The Football for Hope Siyakhona photo contest has come to an end, after more than 17,000 people voted for the 24 photos on Sony’s Dream Goal webpage to decide the winner. The picture shot by 12-year-old Marvelous Chukwu from the Nigeria community-based organisation Search and Groom struck a chord with the public, receiving a triumphant 4,166 votes.

Describing what he wanted to tell with his winning image, Chukwu explained: "My picture tells the story of a little boy loving football with a passion at such a tender age. You can see the joy on his face as he is kicking the ball."

Photos were also submitted from Brazil, India, Kenya and Australia. This contest is part of the ongoing Football for Hope Siyakhona Media Skills programme, a collaboration between FIFA and Sony. The programme was launched in 2009 ahead of the 2010 FIFA World Cup South Africa™. "Siyakhona", which means "We can do it" in Zulu and Xhosa, two of South Africa's official languages, offers talented youths in disadvantaged communities the opportunity to take part in digital photography and video courses and learn practical, vocational skills.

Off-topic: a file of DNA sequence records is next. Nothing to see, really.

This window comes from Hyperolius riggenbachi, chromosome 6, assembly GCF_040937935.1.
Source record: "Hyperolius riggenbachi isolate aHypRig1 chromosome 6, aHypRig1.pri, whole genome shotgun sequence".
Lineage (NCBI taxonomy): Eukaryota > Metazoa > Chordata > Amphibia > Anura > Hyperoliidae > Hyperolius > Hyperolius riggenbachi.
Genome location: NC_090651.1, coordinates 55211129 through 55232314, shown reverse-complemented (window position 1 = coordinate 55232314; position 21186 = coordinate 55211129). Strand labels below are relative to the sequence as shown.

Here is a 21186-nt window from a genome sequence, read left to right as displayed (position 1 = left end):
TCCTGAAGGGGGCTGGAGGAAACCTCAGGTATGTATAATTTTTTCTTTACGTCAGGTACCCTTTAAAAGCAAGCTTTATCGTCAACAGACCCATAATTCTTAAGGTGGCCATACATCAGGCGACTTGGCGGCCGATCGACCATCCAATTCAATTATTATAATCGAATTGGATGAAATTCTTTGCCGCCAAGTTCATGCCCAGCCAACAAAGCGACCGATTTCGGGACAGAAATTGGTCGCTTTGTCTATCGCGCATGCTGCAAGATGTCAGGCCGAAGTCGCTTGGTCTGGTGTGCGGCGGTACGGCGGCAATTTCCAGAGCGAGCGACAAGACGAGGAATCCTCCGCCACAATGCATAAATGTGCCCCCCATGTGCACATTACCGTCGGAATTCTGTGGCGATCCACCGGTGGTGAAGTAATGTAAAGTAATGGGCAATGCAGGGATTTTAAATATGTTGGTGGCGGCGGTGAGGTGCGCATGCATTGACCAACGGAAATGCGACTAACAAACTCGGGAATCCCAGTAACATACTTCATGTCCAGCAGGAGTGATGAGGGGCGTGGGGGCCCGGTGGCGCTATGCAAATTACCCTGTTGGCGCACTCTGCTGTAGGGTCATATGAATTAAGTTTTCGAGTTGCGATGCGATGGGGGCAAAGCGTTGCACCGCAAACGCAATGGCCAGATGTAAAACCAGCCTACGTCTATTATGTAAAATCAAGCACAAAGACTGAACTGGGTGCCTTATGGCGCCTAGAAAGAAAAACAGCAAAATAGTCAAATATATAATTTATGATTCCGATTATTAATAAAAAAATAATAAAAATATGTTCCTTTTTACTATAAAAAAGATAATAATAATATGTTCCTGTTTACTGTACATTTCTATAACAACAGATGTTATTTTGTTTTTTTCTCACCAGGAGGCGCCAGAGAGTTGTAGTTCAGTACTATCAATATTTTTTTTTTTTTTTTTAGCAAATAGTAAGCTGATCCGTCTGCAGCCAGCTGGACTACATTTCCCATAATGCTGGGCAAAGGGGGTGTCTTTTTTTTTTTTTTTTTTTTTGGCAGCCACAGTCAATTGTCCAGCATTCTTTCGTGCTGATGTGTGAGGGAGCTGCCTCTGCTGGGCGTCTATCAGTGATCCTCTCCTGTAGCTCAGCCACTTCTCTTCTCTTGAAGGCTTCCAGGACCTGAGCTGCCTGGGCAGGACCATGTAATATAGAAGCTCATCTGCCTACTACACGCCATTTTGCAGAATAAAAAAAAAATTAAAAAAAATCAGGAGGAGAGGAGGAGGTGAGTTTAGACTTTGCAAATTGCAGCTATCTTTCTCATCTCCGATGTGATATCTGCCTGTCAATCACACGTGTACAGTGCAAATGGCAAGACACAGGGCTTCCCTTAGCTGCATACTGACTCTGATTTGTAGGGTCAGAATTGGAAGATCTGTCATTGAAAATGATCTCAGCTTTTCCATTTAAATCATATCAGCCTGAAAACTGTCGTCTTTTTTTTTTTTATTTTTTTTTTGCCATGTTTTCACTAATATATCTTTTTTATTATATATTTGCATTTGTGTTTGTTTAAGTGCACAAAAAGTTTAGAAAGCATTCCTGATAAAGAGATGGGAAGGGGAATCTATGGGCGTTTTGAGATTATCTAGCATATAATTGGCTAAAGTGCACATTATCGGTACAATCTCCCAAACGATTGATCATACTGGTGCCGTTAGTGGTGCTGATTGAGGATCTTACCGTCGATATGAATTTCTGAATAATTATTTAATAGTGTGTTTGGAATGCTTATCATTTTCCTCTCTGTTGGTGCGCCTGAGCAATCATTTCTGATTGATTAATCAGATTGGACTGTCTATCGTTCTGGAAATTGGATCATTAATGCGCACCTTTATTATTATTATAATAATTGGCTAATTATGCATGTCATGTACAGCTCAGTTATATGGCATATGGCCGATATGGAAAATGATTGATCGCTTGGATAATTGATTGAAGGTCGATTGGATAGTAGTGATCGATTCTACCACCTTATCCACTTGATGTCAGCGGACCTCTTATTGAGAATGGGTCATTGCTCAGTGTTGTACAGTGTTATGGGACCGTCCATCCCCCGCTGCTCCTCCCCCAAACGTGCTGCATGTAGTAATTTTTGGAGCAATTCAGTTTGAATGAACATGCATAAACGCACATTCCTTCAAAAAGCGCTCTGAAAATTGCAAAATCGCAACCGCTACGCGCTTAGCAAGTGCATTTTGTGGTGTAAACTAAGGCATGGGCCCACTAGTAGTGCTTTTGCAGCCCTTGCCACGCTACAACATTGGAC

Ultimately, the goal is to provide them with relevant skills for jobs in the media and communications sector. So far, the initiative has reached over 400 young leaders in more than 40 disadvantaged communities.

In order to make Siyakhona a reality, FIFA and Sony work closely with community-based organisations to define training modules and select young leaders; with local media trainers to deliver courses and consult the trainees; and with local Sony distributors to provide the necessary equipment.

"This Siyakhona media skills programme has taught me how to appreciate all that is going on around me and in my community," Chukwu said. "I love taking pictures. I would like to add photography as part of my studies in the future."

The equipment provided includes handycams/camcorders, α/DSLR cameras and memory cards. In 2014, Siyakhona projects are taking place across 14 communities around the world, of which three are in Brazil, and the effort will continue on to April 2015, long after the 2014 FIFA World Cup is over.